Generation Zero Is Broken And Lazy

Generation Zero Is Broken And Lazy

I’ve been playing through Generation Zero, Avalanche Studios’ new AA open-world shooter, for a few days now on the PlayStation 4 for review. For the first hour or two, I found myself relatively impressed by what the game had to offer. Being a seemingly lower-budget title I could forgive some slightly janky mechanics and rough edges, and I found myself thoroughly enjoying the game’s unique atmosphere and approach.

Another couple of hours in and I realised I was very wrong.

Any semblance of promise that Generation Zero has in its initial hours falls pretty quickly by the wayside when you realise that the well of creativity the development team were drawing on had seemingly run dry in their first week. I’m going to keep plodding my way through the game in order to present a more detailed review, which will no doubt shed a more detailed light on the litany of crimes that it commits.

For now though, I just wanted to take the time to highlight a couple of things that I find especially heinous. Generation Zero launches today so who knows, maybe this will convince a few people to hold onto their $60AUD until they’ve seen a few more impressions of the game.

Generation Zero’s problems start in pretty much the same place most ambitious, lower-budget games experience. Clunky interfaces, frustrating mechanics, bugs, just a general lack of polish. Hell, even big AAA open-world titles struggle sometimes just due to their procedural nature. It’s been a while though since I’ve seen a game like this experience issues so frequently, so noticeably, and that go so far in bringing the overall experience down.

In Generation Zero I’ve seen it all. I’ve seen floors and walls completely disappear when I look at them from the wrong angle, I’ve seen enemies respawn endlessly in cramped rooms, I’ve even seen them turn corners and completely disappear in the middle of combat, on dozens of occasions. Worst of all though, thanks to one of the game’s biggest selling points in its ‘persistent AI’, most of the annoying glitches I’ve had with the game’s enemies have persisted along with them.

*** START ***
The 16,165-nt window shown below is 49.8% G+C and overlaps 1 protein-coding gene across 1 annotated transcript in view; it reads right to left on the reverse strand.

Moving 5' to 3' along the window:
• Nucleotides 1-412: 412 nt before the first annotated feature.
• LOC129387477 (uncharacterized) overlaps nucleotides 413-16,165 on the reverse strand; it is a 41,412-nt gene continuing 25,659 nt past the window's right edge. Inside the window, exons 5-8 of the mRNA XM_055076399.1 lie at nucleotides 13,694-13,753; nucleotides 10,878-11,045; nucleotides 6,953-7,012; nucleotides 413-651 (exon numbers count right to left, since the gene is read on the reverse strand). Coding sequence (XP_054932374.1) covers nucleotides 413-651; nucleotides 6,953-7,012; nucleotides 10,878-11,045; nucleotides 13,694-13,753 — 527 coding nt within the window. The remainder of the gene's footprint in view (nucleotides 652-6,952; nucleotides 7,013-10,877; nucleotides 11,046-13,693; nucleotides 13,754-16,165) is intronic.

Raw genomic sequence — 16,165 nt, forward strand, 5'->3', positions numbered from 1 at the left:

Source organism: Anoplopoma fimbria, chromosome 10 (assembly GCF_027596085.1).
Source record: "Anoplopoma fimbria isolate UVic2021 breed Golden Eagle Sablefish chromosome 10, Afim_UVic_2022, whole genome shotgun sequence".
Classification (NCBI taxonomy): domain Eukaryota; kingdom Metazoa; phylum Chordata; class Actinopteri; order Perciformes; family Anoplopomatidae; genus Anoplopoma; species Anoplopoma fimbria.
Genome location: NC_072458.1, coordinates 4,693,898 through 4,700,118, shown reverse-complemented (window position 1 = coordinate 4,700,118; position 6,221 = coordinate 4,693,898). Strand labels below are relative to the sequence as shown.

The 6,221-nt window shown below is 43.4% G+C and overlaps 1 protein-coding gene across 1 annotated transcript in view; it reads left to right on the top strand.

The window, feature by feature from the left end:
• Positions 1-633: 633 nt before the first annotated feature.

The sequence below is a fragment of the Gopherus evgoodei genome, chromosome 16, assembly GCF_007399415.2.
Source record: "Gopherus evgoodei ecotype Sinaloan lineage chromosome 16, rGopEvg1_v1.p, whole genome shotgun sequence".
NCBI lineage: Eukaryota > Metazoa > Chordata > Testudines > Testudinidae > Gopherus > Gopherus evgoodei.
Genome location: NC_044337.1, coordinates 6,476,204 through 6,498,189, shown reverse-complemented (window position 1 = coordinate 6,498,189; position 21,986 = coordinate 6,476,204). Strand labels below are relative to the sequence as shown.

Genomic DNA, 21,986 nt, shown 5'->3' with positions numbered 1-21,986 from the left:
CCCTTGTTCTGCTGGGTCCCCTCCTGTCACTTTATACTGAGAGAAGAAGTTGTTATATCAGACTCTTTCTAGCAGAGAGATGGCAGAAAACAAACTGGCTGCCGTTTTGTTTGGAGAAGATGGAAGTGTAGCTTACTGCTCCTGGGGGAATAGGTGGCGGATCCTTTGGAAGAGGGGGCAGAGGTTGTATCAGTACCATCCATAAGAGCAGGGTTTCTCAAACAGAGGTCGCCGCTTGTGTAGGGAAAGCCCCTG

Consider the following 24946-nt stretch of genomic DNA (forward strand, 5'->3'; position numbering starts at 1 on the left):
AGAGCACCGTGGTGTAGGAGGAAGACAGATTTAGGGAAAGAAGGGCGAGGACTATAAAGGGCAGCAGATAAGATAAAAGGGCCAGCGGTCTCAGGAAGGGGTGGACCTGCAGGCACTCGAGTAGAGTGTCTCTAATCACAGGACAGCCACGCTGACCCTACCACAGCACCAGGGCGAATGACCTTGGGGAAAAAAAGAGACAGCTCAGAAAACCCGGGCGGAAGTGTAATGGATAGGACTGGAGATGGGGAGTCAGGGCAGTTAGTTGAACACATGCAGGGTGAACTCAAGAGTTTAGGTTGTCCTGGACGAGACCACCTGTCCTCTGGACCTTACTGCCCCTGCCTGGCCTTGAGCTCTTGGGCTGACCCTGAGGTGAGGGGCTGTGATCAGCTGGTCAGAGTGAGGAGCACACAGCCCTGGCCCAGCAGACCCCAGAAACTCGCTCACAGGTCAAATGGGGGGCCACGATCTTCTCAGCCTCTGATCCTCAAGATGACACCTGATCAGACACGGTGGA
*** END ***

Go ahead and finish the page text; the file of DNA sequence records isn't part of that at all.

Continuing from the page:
In one egregious example, there’s currently an underground bunker that I need to explore to complete a mission (which is bad enough on its own, more on that in a bit), but thanks to a truly annoying bug I very much do not want to go back in there. In this particular bunker, there are a few of game’s more basic enemies, the Runners, in a few different rooms/areas. The problem is that any time I’m down there and wipe them out, the game fails to break out of combat mode, and the dead robots continue to ‘detect’ me, meaning there’s an annoying prompt in the middle of the screen permanently. To make matters much worse though, a couple robots got stuck in the empty space between rooms and now continuously shoot while I’m down there, with their shots getting louder and more frequent (in a cumulative way that’s definitely not supposed to happen) the longer I’m down. So, stepping into this particular area at any time now means being bombarded by both visual and aural feedback that shouldn’t be there and only gets worse the deeper I go. It’s a bloody nightmare.